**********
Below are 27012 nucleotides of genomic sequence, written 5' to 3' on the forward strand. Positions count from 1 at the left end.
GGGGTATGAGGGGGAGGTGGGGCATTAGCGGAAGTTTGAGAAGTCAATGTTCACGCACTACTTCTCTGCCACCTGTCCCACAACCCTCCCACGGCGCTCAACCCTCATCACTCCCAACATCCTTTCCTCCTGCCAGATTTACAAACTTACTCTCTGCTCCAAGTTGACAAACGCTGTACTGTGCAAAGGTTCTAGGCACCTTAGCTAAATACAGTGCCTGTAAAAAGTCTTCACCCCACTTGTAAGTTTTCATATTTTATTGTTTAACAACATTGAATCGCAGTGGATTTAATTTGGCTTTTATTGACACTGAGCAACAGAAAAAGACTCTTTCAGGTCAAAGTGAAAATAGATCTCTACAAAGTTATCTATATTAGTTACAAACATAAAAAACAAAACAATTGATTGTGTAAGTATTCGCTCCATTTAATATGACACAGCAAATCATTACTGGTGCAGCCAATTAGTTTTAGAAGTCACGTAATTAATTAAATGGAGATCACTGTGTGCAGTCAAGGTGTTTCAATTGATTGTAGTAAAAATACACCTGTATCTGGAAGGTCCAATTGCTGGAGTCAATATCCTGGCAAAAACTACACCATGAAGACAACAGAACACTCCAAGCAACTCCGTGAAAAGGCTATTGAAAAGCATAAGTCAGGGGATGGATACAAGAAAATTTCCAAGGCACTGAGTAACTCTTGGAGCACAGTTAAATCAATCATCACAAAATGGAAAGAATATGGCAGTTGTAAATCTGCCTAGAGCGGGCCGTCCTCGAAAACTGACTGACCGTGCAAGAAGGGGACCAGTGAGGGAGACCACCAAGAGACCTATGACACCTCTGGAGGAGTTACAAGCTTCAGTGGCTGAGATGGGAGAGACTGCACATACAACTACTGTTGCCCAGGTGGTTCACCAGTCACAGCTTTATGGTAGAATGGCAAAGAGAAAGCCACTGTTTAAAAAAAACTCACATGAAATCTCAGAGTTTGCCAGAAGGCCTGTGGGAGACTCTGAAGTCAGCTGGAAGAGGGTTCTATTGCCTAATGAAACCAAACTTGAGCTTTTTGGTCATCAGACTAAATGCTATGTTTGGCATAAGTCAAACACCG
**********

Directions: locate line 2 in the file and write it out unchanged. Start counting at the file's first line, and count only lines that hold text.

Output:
GGGGTATGAGGGGGAGGTGGGGCATTAGCGGAAGTTTGAGAAGTCAATGTTCACGCACTACTTCTCTGCCACCTGTCCCACAACCCTCCCACGGCGCTCAACCCTCATCACTCCCAACATCCTTTCCTCCTGCCAGATTTACAAACTTACTCTCTGCTCCAAGTTGACAAACGCTGTACTGTGCAAAGGTTCTAGGCACCTTAGCTAAATACAGTGCCTGTAAAAAGTCTTCACCCCACTTGTAAGTTTTCATATTTTATTGTTTAACAACATTGAATCGCAGTGGATTTAATTTGGCTTTTATTGACACTGAGCAACAGAAAAAGACTCTTTCAGGTCAAAGTGAAAATAGATCTCTACAAAGTTATCTATATTAGTTACAAACATAAAAAACAAAACAATTGATTGTGTAAGTATTCGCTCCATTTAATATGACACAGCAAATCATTACTGGTGCAGCCAATTAGTTTTAGAAGTCACGTAATTAATTAAATGGAGATCACTGTGTGCAGTCAAGGTGTTTCAATTGATTGTAGTAAAAATACACCTGTATCTGGAAGGTCCAATTGCTGGAGTCAATATCCTGGCAAAAACTACACCATGAAGACAACAGAACACTCCAAGCAACTCCGTGAAAAGGCTATTGAAAAGCATAAGTCAGGGGATGGATACAAGAAAATTTCCAAGGCACTGAGTAACTCTTGGAGCACAGTTAAATCAATCATCACAAAATGGAAAGAATATGGCAGTTGTAAATCTGCCTAGAGCGGGCCGTCCTCGAAAACTGACTGACCGTGCAAGAAGGGGACCAGTGAGGGAGACCACCAAGAGACCTATGACACCTCTGGAGGAGTTACAAGCTTCAGTGGCTGAGATGGGAGAGACTGCACATACAACTACTGTTGCCCAGGTGGTTCACCAGTCACAGCTTTATGGTAGAATGGCAAAGAGAAAGCCACTGTTTAAAAAAAACTCACATGAAATCTCAGAGTTTGCCAGAAGGCCTGTGGGAGACTCTGAAGTCAGCTGGAAGAGGGTTCTATTGCCTAATGAAACCAAACTTGAGCTTTTTGGTCATCAGACTAAATGCTATGTTTGGCATAAGTCAAACACCG